Portuguese mariners made it to Cape Verde by 1444 and Sierra Leone in 1460. They founded a major fort at Elmina, Ghana in 1482, establishing relations with King of the Kongo in the interior. That would lead to a brisk trade, first, in gold and, later, in slaves.
Bartholomew Diaz reached the Cape of Good Hope in 1488. That was the moment when the Portuguese realized that ships could possibly circle Africa. Ten years later, Vasco de Gama rounded the Cape, reached India, and returned with ships laden with the wealth of the East.
The result was a Portuguese seafaring empire based on trade with Africa and the East.
Learn more: Portugal’s Great Leap Forward
The Treaty of Tordesillas
After Columbus laid the foundations for Spanish power in the Americas, the pope worked out the Treaty of Tordesillas in 1494. As a result, Portugal was given free run of everything east of a line 370 miles east of the Cape Verde Islands.
There are three points to remember about this treaty. First, this treaty and the explorations that led up to it would lay the foundations of Portuguese Brazil. Pedro Alvarez de Cabral, hoping to repeat de Gama’s success, actually strayed too far west and bumped into Brazil in 1500. The second point is that, in Brazil as in Africa, the Portuguese would establish trading posts, which would supply wood, red dye, and later, valuable sugar cane to Portugal. This expedition and series of expeditions were based on new knowledge acquired through science and exploration; but it was also—and this is the third point—based on European arrogance. Were any of the native peoples ever consulted by the pope in drawing this line? Of course not.
Learn more: The Enigmatic Christopher Columbus
Under Manuel I (known as Manuel the Fortunate), Portugal became a great naval power. The Portuguese conquered Goa in India in 1510, Malacca (now Melaka) in Malaysia in 1511, the Moluccas in present-day Indonesia by 1514, and the Hormuz Islands in the Persian Gulf in 1515. They opened up trade with China and established relations with Ethiopia. In fact, the Portuguese Empire wasn’t really a colonizing empire. Lots of Portuguese did not leave their homeland to establish a sort of new Portugal. It was mainly and simply based on trade.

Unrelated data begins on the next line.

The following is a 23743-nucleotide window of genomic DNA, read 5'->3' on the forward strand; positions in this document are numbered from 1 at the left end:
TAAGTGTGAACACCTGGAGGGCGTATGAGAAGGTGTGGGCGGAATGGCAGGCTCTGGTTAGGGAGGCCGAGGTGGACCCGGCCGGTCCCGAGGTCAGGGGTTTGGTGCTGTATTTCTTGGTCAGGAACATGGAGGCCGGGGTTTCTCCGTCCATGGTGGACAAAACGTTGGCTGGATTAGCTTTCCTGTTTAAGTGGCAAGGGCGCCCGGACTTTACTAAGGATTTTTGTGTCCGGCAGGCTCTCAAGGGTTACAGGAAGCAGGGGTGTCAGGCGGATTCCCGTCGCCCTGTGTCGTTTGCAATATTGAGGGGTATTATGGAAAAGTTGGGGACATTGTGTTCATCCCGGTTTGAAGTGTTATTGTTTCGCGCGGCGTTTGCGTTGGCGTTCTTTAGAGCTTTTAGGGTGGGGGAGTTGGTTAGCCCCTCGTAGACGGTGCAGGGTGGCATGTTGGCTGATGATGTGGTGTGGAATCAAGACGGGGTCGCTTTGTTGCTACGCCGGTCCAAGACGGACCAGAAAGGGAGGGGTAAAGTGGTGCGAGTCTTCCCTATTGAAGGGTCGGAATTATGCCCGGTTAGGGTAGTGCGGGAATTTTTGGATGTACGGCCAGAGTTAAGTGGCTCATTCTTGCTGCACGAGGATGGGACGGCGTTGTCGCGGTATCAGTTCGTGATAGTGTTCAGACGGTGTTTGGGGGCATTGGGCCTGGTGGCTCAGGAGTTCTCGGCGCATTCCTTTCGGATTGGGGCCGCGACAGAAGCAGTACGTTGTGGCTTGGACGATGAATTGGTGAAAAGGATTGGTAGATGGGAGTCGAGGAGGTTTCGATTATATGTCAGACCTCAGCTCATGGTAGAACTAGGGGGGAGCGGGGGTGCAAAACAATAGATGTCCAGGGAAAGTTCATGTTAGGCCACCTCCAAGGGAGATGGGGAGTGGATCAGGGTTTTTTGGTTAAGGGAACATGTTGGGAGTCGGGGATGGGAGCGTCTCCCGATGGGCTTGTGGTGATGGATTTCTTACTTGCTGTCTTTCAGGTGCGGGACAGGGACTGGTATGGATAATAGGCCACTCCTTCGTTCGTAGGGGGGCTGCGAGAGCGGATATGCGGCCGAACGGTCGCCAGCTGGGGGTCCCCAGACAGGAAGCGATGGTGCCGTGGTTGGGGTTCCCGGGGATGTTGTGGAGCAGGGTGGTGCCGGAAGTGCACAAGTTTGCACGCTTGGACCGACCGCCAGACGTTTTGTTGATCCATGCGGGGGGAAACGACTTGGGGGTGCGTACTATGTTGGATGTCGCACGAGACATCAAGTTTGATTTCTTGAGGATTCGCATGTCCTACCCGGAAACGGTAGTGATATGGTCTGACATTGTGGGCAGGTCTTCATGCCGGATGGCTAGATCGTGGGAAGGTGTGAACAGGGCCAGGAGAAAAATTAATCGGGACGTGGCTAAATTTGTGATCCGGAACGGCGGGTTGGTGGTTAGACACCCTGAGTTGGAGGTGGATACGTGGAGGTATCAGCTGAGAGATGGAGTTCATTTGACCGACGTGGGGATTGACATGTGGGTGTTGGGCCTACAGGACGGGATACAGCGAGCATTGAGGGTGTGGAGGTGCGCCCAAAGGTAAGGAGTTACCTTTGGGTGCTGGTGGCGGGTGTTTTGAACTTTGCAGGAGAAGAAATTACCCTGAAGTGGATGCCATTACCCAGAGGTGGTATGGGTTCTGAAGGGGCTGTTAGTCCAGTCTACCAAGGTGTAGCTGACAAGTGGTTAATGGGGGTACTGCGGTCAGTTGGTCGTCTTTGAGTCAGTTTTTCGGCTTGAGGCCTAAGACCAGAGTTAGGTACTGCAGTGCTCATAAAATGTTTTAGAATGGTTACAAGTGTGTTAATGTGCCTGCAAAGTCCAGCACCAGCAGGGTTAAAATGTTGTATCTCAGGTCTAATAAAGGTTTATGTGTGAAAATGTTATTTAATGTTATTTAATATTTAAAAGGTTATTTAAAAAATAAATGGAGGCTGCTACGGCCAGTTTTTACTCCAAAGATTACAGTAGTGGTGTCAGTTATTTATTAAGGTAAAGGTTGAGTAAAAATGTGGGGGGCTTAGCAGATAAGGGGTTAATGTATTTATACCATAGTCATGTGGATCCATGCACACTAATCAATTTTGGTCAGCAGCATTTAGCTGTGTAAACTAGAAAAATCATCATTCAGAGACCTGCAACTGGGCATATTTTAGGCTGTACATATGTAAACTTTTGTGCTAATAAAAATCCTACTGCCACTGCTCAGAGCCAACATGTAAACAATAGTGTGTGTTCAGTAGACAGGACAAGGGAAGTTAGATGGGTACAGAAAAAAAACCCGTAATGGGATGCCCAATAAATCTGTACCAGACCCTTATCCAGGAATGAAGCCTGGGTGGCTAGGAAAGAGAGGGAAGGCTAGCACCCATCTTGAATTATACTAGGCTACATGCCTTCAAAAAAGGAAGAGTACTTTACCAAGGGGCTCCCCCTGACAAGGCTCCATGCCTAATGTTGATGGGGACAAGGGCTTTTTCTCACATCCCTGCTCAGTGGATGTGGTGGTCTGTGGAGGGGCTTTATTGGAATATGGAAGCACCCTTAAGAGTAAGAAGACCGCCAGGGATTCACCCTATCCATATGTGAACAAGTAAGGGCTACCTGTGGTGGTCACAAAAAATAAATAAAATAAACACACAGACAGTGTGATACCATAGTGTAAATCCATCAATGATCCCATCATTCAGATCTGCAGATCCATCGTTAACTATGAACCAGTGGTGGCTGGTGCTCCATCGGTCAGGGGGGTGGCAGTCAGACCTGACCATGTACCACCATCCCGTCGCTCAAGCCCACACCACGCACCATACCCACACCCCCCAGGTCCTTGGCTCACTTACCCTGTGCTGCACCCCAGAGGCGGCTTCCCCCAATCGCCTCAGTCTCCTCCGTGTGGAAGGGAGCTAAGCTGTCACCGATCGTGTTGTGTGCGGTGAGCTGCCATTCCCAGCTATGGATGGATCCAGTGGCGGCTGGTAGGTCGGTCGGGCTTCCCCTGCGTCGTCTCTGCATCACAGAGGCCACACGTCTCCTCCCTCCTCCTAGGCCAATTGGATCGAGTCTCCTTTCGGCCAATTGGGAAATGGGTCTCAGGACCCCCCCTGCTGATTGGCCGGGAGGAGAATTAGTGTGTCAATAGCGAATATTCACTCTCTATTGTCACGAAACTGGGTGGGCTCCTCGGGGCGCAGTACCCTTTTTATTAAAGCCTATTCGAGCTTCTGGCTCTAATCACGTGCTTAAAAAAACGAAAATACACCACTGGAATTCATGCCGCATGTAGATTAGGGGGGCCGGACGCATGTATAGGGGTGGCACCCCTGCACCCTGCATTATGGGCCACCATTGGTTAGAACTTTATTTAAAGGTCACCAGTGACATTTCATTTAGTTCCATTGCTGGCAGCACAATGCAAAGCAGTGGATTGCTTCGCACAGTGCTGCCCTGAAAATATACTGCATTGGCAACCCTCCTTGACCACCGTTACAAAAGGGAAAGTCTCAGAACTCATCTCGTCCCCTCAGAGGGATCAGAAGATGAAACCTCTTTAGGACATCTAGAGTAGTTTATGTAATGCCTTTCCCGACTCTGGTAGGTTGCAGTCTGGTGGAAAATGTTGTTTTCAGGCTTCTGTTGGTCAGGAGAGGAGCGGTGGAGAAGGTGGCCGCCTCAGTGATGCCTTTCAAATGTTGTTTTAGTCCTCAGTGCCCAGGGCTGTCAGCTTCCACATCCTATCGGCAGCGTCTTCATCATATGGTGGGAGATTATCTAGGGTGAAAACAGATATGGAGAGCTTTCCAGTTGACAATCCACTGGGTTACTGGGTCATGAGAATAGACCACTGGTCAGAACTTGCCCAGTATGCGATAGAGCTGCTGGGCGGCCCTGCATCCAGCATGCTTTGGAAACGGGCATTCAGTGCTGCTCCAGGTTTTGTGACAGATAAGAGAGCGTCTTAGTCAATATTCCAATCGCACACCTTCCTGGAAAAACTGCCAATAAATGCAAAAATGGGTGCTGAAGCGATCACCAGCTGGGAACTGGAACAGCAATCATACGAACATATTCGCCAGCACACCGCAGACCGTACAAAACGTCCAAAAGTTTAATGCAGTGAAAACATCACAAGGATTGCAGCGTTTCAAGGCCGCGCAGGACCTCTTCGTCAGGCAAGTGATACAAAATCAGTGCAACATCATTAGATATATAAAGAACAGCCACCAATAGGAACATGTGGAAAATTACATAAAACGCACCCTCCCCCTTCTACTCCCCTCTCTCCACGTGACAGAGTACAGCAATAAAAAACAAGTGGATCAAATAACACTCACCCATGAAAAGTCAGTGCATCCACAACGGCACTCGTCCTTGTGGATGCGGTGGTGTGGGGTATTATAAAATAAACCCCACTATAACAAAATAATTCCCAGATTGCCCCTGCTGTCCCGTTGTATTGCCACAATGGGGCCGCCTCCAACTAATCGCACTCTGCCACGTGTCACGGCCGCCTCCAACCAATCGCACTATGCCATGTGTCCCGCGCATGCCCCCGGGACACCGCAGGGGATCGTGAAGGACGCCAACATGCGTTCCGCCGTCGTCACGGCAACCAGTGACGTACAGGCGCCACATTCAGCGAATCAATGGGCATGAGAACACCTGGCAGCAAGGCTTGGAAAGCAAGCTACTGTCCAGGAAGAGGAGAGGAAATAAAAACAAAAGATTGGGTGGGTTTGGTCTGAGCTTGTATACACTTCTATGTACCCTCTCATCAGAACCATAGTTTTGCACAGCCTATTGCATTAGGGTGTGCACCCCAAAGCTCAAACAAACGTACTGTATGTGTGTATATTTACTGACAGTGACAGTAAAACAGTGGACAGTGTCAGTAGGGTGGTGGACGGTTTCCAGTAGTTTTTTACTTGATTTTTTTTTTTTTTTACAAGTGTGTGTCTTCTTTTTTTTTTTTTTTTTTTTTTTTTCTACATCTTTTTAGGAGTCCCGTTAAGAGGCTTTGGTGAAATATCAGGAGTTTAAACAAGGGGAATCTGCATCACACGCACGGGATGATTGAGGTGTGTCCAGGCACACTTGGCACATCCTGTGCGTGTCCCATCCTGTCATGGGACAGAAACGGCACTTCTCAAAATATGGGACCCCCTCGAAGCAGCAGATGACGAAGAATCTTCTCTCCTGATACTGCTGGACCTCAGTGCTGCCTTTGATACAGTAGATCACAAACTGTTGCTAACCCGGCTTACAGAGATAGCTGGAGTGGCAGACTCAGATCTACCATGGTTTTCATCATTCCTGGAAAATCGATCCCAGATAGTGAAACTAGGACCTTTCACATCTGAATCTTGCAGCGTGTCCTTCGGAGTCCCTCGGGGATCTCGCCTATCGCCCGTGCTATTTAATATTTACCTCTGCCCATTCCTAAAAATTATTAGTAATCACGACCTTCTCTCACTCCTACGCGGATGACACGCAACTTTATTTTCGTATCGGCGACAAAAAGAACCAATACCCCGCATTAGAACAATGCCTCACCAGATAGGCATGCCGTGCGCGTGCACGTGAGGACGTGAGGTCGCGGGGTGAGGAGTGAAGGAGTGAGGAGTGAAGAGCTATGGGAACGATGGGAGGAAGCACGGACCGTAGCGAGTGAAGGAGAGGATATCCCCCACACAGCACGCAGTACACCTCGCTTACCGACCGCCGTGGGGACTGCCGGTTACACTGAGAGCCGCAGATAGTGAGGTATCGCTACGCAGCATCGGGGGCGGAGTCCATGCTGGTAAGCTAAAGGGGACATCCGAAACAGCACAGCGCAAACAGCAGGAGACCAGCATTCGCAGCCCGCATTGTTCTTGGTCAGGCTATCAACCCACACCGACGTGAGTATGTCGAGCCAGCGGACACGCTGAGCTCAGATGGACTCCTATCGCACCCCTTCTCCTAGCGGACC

Portugal’s Decline, Spain’s Rise
By the mid-16th century, Portugal had begun to experience decline, in part because of the attempt to keep up with Spain. It became overextended. It had troops and a navy stationed around the globe. It was pressured by Spain in terms of religion, among other things. The Spanish kings wanted the Portuguese to expel their Jews and Moors. The Portuguese reluctantly did this. That was a mistake because it destroyed much of the old Portuguese middle class.
In 1536, the king of Portugal introduced the Inquisition, also following the Spanish example. In 1580, the House of Aviz came to an end with the death of Henry I. There were six claimants to the throne, but the most powerful was Phillip II of Spain. When he took over, Spain ruled Portugal for 60 years—known in Portuguese history as the “60 Years of Captivity.”
Learn more: The Growth of Catholic Religious Passion
During this period of time, the Portuguese lost the Indian trade to the Dutch. The Dutch occupied Brazil. Eventually, the Portuguese revolted, actually repeatedly, against Spain in 1634, 1637, and, finally and successfully, in 1640.
After 1640, a new dynasty, the Braganza, took over and managed to expel the Dutch from Brazil. This is a great and very largely unknown story, but its greatest significance is that other European powers began to emulate the actions of Portugal; most notably, Spain.